At the intimate and historic setting of Newlands House Gallery in Petworth, West Sussex, ‘Two Worlds Entwined: Annie Morris and Idris Khan’ explores the individual practices of this artist couple side by side. Over 60 works will transform the gallery into the artists’ creative realm, including significant pieces which have defined their careers; new sculptures and artist furniture by Annie Morris; and new paintings by Idris Khan. Two bodies of work inspired by the Sussex countryside will also be presented.
A first for Newlands House, the artists have responded to the Georgian architecture and home environment of the building. Morris will fill the space with wall drawings, sculptures, objects, tapestries and two new upholstered armchairs, while the walls in one of the rooms have been transformed into a giant canvas for the artist to draw her distinctive art on. Khan will present a cross section of works from his career, bringing together his investigation into themes of time, layering, the weight of culture and the role of mechanical reproduction in our times.
Annie Morris’ practice draws on both personal experience and her environment to create works noted for their energetic, electric nature. Playful yet contemplative, Morris’ art is often informed by an emotional reaction to events in her life. Recurring symbols are used as a language to express feelings, including grief, as seen in the artist’s ‘Stack’ sculptures, which commenced in 2014 following a stillbirth and became an act of healing (Stack 8, Manganese Violet, 2022). Presented in vibrant hues, the stacks of spheres are strong but also delicate and fragile: a duality seen frequently in her work. Joining the series, four new monochrome Stack sculptures will make their debut at the gallery. The works reflect the passage of time and the changing colours witnessed over the course of a year in Sussex, where the artists moved during the pandemic. Much of Morris’ practice is rooted in drawing, which is the starting point in her creative method. As well as oil stick drawings (Figure with Cadmium Red, 2021), the exhibition will present two new armchairs and tapestry works, which see the needle reinforcing the line of her hand drawings. Symbols and characters repeat as seen in Pink Woman, 2021, where one can find Morris’ colour grids and her ‘flower woman’. The flower woman, a bulbous female figure with a flower head, was first drawn to represent her mother but over time has come to represent the artist. The flower woman will take shape in three-dimensional form through two new sculptures commissioned for Newlands House.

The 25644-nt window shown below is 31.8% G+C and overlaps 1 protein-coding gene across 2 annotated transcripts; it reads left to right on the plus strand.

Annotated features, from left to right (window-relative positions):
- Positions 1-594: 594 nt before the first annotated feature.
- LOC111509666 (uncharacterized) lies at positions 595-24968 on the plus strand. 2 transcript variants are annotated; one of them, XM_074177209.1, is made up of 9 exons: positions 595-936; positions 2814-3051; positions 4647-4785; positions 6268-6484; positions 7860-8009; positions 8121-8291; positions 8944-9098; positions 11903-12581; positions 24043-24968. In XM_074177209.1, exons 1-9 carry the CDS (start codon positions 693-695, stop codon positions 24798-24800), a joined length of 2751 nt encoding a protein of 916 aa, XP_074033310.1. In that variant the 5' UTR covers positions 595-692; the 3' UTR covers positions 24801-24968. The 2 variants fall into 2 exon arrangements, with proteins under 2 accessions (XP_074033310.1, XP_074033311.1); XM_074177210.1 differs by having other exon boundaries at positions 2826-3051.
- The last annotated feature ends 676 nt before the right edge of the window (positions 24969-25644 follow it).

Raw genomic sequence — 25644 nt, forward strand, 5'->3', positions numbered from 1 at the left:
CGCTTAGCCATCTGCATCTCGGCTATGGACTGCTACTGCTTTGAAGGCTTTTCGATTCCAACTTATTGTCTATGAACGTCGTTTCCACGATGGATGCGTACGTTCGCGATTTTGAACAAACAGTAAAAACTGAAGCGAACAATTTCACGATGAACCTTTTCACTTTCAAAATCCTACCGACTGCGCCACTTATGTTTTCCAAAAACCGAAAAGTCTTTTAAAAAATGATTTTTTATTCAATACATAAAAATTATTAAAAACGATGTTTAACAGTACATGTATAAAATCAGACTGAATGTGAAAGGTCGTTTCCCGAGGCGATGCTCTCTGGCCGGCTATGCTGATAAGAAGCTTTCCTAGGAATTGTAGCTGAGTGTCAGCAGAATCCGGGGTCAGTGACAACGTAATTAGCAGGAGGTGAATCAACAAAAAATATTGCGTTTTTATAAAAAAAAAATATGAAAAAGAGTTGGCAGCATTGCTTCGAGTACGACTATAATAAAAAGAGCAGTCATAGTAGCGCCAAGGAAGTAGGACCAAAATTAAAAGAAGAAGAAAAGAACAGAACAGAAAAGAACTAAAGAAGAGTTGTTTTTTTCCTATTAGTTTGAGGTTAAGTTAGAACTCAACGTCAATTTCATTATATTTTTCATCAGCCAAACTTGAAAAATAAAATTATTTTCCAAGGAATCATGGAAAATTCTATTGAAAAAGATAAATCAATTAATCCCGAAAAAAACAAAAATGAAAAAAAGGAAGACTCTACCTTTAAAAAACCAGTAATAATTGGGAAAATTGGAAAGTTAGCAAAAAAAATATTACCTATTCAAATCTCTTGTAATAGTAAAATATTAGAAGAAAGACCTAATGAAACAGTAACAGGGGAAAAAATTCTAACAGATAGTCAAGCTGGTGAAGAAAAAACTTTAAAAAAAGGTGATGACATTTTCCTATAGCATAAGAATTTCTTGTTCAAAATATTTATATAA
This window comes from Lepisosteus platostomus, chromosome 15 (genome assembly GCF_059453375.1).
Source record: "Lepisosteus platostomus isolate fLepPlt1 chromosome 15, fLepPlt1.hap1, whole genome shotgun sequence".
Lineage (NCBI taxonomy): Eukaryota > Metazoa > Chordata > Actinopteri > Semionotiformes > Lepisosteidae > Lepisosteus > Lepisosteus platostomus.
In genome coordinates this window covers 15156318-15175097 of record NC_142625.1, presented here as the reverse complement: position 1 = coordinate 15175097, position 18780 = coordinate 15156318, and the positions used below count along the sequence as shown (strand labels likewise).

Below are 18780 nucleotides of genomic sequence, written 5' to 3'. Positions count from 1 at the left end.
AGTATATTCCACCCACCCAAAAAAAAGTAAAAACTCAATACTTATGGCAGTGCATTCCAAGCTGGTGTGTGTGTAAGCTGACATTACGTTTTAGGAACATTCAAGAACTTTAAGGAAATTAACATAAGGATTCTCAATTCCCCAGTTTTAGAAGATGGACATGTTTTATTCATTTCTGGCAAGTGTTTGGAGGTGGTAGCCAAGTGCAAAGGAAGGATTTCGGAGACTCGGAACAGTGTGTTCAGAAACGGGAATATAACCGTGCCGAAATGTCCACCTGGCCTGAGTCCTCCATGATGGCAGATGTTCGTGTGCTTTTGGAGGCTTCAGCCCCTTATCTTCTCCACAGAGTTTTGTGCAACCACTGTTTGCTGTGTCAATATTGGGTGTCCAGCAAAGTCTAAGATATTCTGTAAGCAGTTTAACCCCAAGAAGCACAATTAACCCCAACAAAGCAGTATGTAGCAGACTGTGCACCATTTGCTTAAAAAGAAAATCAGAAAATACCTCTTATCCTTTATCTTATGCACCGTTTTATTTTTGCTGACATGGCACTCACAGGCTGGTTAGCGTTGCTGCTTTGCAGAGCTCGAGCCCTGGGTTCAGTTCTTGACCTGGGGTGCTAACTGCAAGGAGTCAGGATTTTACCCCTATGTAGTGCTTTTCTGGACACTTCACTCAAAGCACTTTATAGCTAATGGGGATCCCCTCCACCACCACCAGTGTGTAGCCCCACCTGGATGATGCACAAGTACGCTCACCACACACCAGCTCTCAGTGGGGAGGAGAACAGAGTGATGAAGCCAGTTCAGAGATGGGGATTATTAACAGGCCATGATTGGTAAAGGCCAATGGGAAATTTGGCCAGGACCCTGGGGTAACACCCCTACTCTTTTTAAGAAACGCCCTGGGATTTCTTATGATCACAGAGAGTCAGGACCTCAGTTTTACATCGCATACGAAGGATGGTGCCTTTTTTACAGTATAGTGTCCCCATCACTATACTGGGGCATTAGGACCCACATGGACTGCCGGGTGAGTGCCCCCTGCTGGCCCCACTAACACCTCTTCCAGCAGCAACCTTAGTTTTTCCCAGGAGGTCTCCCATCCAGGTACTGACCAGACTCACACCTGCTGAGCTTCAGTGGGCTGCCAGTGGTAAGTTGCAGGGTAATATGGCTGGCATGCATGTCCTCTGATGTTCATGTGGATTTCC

Drawing inspiration from art history and music as well as key philosophical and theological texts, Idris Khan investigates memory, creativity and our relationship with time through the layering of experience. Khan’s early use of photography to capture memory can be found in many of his works, from prints to sculptures, such as 650,000 Photographs, 2019. In 2004, Khan captured the attention of the wider art world with the Every...page of the Holy Qur'an. In this work, photographs of each page of the holy book are layered to create an illegible pattern. It speaks of an ambivalence toward his birth religion, an anxiety about his past but still a need to connect with it. Khan has, inevitably, also created art influenced by his relationship and shared life with his wife, Morris. A stillbirth in 2010 had a profound impact on both artists and those emotions were processed in different ways and through different mediums. It marked the start of Khan’s use of stamps to create layers of unintelligible words, as seen in The Beginning, 2016. Several of his most notable sculptures will also be exhibited, including Absorbing Light, 2017; The Residue Series, 2017; and My Mother, 2019. In recent years, Khan has experimented with paint and colour. One of his latest series, The Seasons Turn, 2021, inspired by Vivaldi’s baroque masterpiece The Four Seasons, encompasses 28 watercolour paintings influenced by the vivid hues the artists discovered together upon moving to Sussex.
The exhibition will also celebrate the process behind the works as much as the works themselves. A corner of Morris’ studio will be recreated within the gallery and tools will be displayed, such as Khan’s collection of handmade stamps, which he repeatedly dips in paint and takes to the canvas to create hundreds of layers of explosive words. Newlands House’s Artistic Director Maya Binkin comments: “The aim of the exhibition is to bring Annie and Idris’ energy and creativity and open their worlds up to the public. Their lives are entwined, yet their practices are separate. The dynamics of this relationship will be present in the exhibition, and it will be interesting to see how their works respond to one another once installed, as they don’t always sit comfortably together. As in most relationships, there is love and conflict cemented together.” As the pair happen to live close to the gallery, this has enabled them to visit throughout the curatorial process, absorb the architecture and respond to the environment. Their practices haven't ever been presented this way and similarly, Binkin notes that this exhibition is very different to their previous shows.
Nicola Jones, CEO of Newlands House adds, “We are thrilled to be showcasing the work of two of the country’s most exciting contemporary artists. Something new for Annie Morris and Idris Khan is that we will be showing their work on a personal level, a narrative which has run through several of our exhibitions at Newlands House. We are extremely excited to see how our visitors react.”
Undoubtedly bold and dynamic, the contrast of the contemporary with the Georgian townhouse setting of the gallery, and the juxtaposition of the artists’ footprint throughout the exhibition will provide a new experience for the viewer - one which mimics the familiar space of the home. See it until 7th May, 2023 at the Newlands House Gallery.